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Author Topic: Clergy and cassocks  (Read 2494 times) Average Rating: 0
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mabsoota
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« Reply #45 on: September 14, 2011, 10:57:51 AM »

in egypt only around 15% population.
but i understand it's sometimes right to be sensitive about religious symbols.
last time i was in a country with only a very tiny Christian minority, i tucked my cross under my hijab.
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Shlomlokh
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« Reply #46 on: September 14, 2011, 02:56:04 PM »

A priest around here wears his out in public. When people ask him who he is he tugs on his cross and says "I'm a cross dresser." Usually breaks the ice.

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Andrew
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« Reply #47 on: September 14, 2011, 06:30:05 PM »

My priest is going to run in a Walkathon on Sunday after liturgy. Needless to say, he probably won't be in cassock.
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« Reply #48 on: September 15, 2011, 02:00:37 PM »

shlomokh - ha ha!
rolling on floor laughing...

william - nooooooooooooo..............
please direct him to this thread so he knows to wear the cassock!
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bogdan
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« Reply #49 on: September 15, 2011, 02:28:34 PM »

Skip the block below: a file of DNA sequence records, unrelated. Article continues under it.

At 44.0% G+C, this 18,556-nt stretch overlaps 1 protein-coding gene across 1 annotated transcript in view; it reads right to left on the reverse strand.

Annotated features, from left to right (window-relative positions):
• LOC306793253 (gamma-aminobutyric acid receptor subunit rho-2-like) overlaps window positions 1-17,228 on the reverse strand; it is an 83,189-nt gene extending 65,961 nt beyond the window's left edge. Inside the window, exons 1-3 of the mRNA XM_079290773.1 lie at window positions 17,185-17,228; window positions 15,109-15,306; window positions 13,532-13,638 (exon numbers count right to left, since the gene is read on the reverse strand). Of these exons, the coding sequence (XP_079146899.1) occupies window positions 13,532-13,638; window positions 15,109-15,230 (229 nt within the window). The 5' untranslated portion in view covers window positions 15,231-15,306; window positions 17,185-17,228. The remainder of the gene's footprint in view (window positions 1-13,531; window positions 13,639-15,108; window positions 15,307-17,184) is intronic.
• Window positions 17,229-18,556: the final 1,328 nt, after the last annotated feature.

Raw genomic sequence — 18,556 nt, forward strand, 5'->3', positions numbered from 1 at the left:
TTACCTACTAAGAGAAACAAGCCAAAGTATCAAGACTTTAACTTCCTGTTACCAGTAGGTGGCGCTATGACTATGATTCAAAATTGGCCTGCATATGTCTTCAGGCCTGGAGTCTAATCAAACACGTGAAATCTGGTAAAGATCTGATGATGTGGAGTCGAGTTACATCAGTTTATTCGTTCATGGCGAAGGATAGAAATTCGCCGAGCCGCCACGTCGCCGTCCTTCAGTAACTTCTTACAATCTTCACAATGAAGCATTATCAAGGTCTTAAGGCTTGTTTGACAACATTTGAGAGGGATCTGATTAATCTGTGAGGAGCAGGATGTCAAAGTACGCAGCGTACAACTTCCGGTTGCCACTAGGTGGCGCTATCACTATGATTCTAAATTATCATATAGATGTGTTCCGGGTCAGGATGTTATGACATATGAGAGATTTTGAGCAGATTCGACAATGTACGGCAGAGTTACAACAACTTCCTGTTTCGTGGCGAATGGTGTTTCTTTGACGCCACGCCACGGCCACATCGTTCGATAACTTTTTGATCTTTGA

I know a Russian priest who always wears a cassock, except to his secular job. He took his altar boys to the zoo at the end of the summer, and there he was in his cassock and signature Crocodile Dundee hat, lol.

But when flying he wears the Roman suit and collar, because he doesn't want to be hassled by the TSA. (Which is understandable, given the high number of suicide bombings carried out by Christian priests.)
« Last Edit: September 15, 2011, 02:29:02 PM by bogdan » Logged
Alveus Lacuna
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« Reply #50 on: September 15, 2011, 03:45:39 PM »

But when flying he wears the Roman suit and collar, because he doesn't want to be hassled by the TSA. (Which is understandable, given the high number of suicide bombings carried out by Christian priests.)

Odd, as I met a Roman Catholic priest at the airport last year who had a cassock on. He was either French or Spanish, I can't remember.
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« Reply #51 on: September 15, 2011, 04:49:45 PM »

But when flying he wears the Roman suit and collar, because he doesn't want to be hassled by the TSA. (Which is understandable, given the high number of suicide bombings carried out by Christian priests.)